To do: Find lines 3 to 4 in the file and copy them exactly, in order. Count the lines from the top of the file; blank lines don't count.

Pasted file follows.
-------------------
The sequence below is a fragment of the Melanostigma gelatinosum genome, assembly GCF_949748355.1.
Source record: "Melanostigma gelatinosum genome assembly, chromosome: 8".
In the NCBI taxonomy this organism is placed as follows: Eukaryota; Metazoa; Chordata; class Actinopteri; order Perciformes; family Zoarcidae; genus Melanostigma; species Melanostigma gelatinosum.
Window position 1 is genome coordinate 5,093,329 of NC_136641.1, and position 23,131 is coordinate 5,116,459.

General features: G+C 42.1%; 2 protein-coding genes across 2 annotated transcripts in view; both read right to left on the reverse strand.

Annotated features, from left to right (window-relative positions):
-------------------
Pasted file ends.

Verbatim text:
In the NCBI taxonomy this organism is placed as follows: Eukaryota; Metazoa; Chordata; class Actinopteri; order Perciformes; family Zoarcidae; genus Melanostigma; species Melanostigma gelatinosum.
Window position 1 is genome coordinate 5,093,329 of NC_136641.1, and position 23,131 is coordinate 5,116,459.